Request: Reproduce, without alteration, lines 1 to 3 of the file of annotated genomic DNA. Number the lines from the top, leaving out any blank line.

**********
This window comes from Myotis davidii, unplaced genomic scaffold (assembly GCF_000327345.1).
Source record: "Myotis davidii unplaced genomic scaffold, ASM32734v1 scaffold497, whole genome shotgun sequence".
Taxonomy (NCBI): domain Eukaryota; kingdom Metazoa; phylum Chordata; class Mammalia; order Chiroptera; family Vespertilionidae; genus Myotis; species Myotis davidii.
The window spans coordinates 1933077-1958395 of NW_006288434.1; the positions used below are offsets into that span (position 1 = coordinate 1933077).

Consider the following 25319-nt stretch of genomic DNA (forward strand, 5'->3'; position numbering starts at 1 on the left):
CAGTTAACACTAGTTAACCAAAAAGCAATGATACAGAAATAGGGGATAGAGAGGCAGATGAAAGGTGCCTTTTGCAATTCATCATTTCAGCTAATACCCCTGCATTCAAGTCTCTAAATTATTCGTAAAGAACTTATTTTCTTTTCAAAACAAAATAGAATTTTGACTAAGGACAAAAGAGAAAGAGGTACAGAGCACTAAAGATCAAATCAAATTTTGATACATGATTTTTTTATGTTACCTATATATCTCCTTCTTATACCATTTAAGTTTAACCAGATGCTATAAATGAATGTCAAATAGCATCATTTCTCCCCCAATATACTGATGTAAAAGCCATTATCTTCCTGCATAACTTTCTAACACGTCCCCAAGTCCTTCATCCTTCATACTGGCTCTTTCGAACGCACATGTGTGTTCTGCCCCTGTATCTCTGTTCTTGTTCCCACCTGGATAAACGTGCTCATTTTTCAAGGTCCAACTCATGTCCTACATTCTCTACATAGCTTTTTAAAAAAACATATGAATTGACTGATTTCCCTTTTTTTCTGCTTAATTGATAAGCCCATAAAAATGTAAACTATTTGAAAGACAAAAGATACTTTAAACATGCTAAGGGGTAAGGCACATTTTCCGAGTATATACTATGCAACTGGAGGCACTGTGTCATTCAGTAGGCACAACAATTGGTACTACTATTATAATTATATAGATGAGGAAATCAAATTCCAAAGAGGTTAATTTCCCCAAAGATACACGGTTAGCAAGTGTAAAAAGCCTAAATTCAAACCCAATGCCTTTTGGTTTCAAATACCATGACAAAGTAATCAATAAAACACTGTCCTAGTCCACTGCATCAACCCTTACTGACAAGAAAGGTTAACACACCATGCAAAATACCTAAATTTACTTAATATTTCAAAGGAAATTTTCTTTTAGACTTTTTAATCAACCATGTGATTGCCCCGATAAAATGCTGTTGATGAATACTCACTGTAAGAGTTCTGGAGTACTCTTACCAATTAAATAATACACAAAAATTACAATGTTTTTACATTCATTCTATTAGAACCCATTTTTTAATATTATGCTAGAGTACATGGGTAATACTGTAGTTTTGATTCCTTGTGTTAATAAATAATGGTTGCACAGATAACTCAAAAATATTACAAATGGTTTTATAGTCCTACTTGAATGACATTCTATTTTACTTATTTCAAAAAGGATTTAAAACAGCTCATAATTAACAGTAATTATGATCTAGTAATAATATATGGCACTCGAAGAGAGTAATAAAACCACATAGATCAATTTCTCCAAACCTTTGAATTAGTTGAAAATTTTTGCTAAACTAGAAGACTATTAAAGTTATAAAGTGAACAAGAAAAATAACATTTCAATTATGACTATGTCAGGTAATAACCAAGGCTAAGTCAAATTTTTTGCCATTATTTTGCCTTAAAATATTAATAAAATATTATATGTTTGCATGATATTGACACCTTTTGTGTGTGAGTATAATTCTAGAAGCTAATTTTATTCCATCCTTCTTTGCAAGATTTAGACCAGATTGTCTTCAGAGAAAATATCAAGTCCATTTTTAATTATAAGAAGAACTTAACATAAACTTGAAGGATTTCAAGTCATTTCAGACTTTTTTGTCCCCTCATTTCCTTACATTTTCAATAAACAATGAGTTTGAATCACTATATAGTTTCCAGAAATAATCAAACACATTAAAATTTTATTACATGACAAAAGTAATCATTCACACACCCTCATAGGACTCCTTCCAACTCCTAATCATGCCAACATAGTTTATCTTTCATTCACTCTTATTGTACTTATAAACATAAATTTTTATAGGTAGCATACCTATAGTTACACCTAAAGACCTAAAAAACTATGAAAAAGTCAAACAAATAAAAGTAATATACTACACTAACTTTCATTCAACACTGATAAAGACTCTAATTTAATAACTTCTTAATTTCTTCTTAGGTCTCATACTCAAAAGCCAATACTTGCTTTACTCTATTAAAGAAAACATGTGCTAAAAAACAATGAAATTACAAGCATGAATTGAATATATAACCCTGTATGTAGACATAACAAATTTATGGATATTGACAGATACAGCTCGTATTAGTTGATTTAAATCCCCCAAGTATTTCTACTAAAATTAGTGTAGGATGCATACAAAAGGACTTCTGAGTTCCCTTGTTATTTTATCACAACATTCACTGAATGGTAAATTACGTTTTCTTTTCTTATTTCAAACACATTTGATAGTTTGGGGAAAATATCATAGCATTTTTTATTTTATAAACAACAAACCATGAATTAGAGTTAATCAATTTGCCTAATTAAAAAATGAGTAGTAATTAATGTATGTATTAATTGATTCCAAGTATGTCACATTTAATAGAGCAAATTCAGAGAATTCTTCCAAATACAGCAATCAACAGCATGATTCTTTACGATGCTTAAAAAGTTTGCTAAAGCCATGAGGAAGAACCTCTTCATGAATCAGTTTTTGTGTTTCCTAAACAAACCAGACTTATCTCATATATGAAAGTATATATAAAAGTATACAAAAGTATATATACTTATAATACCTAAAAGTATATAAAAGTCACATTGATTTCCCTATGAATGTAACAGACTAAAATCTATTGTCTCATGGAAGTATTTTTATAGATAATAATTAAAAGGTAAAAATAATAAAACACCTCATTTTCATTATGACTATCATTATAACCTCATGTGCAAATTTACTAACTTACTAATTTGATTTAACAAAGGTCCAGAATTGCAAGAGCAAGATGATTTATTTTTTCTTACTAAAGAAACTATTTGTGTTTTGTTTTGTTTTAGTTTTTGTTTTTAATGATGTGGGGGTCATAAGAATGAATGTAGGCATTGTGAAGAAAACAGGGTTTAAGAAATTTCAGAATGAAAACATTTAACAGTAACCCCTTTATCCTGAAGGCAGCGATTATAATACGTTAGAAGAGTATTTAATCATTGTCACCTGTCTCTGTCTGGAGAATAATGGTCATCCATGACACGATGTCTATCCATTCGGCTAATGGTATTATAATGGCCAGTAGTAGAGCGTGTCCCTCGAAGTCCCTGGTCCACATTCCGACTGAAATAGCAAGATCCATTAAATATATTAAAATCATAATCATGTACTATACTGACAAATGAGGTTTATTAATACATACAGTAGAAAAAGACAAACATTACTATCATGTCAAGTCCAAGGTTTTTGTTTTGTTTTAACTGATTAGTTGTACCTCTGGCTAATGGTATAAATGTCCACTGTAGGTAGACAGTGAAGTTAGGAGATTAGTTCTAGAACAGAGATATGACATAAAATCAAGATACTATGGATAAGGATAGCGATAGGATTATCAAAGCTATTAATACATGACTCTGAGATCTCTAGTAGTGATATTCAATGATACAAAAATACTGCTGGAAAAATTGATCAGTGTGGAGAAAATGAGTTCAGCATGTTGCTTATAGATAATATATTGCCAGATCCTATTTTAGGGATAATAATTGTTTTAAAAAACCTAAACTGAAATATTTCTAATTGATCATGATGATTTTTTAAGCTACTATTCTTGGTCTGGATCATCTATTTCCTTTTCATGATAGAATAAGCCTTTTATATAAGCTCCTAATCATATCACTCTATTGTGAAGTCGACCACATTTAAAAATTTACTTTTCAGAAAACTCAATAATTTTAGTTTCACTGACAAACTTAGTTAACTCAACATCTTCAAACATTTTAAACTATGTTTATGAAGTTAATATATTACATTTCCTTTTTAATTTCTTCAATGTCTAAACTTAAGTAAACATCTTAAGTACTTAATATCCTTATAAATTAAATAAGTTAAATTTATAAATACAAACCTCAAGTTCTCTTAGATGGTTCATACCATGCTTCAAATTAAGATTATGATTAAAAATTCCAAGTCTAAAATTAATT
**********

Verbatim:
This window comes from Myotis davidii, unplaced genomic scaffold (assembly GCF_000327345.1).
Source record: "Myotis davidii unplaced genomic scaffold, ASM32734v1 scaffold497, whole genome shotgun sequence".
Taxonomy (NCBI): domain Eukaryota; kingdom Metazoa; phylum Chordata; class Mammalia; order Chiroptera; family Vespertilionidae; genus Myotis; species Myotis davidii.